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The appearance of the White Helmets, made famous in the Syria Civil War, is a disconcerting addition to the new Call of Duty. This is why.
The official trailer for the latest Call of Duty was released a few days ago, and it features the Syria narrative management operation known as the White Helmets depicted in heroic roles. Characters wearing the organisation’s signature headgear are seen clearing rubble in part of the trailer for Call of Duty: Modern Warfare.
To give you an idea of how popular the CoD franchise is, as of this writing the official YouTube version of the trailer has 27 million views.
To be clear, the characters in the game are most certainly intended to resemble the White Helmets of Syria, and their presence there is most certainly intended to increase support for and interest in that group. How do I know? The writer of the game has explicitly said so.
“Kurosaki (the writer) says he wants ‘Call of Duty’ to be spoken of as on par with the best war films, and he hopes ‘Modern Warfare’ will inspire fans to check out the harrowing and eye-opening documentaries ‘The White Helmets’ or ‘Last Man in Aleppo,” the LA Times reports.
The White Helmets are what legendary journalist John Pilger describes as “a complete propaganda construct”, an operation designed by a former British army officer and private military contractor James Le Mesurier to manipulate the narrative about what’s going on in Syria. This excellent half-hour mini-documentary by James Corbett clearly outlines the way the operation is used to create footage implicating the Assad government in the slaughter of civilians via chemical weapons attacks and other camera-friendly war crimes, the mountain of evidence of their ties to literal terrorist organisations in Syria, and the western funding and media manipulations that have been pouring into elevating the outfit.
It’s a brilliant invention, really. Have a purportedly neutral group filming on the ground in “rebel”-held areas (where the White Helmets exclusively operate), and you can ensure an endless supply of footage which can be used to paint a longtime western target for regime change as a barbarian who needs to be ousted. And indeed, the extremist jihadist factions which overran Syria with the backing of the US and its allies nearly succeeded in toppling Assad prior to Russia’s intervention, and we may be certain that the agenda to control who rules over the geostrategically crucial region remains as intact as ever.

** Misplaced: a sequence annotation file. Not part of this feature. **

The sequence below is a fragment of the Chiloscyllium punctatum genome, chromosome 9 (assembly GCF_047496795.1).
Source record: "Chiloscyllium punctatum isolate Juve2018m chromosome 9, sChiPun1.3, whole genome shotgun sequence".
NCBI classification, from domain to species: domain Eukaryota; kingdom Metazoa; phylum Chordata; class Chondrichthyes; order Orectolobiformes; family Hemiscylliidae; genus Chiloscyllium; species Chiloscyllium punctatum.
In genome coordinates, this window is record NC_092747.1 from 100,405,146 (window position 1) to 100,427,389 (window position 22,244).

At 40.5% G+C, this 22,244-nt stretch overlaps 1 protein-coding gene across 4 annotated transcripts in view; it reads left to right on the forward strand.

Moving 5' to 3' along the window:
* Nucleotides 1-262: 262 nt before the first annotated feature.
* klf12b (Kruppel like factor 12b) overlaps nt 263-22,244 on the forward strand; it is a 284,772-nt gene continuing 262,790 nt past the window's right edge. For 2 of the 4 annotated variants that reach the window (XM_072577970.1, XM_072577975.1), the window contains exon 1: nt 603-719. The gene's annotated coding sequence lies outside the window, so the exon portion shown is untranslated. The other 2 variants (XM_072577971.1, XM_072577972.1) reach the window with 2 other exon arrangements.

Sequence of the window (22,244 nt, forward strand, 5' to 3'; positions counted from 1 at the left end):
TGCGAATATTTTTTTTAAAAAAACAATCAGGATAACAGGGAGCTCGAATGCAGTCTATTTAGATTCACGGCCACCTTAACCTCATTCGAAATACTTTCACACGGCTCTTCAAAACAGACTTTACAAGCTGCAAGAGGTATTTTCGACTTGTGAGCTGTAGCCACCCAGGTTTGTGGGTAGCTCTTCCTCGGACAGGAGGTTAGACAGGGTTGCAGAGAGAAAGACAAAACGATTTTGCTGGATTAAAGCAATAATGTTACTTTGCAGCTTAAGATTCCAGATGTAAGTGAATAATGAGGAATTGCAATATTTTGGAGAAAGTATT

It’s this whole closed-off world that is manipulating minds with very little scrutiny compared to other forms of media, which is troubling, because the video game industry is so vast that for many years its earnings have eclipsed those of the movie and music industries combined.
The pro-White Helmets propaganda is not Call of Duty’s first foray into US military narrative management. As noted by journalist Max Blumenthal in April, an earlier CoD game depicted the assassination of the leader of Venezuela and, bizarrely, attacking Venezuela’s hydroelectric dam and energy grid with the goal of causing power outages like the ones the nation has been struggling with. Citing public information, Blumenthal documents how such games have been “developed with substantial input from America’s military intelligence apparatus”, as well as the CoD designers’ involvement with the Pentagon and the NATO narrative management firm the Atlantic Council.
People playing these games, mostly impressionable young men, are manipulated into desiring to accomplish the goals that are laid out for them in order to win, all of which involve killing and many of which happen to align with preexisting US military agendas. They are desensitised to mass military violence, trained to support and identify with US military campaigns, and taught that being a member of the military might just be a fun and noble way to spend one’s future.
Propaganda in video games doesn’t get the kind of pushback you see against propaganda in news media and movies, largely because the content in the games is generally only viewed individually by those who are engrossed in playing them. It’s this whole closed-off world that is manipulating minds with very little scrutiny compared to other forms of media, which is troubling, because the video game industry is so vast that for many years its earnings have eclipsed those of the movie and music industries combined.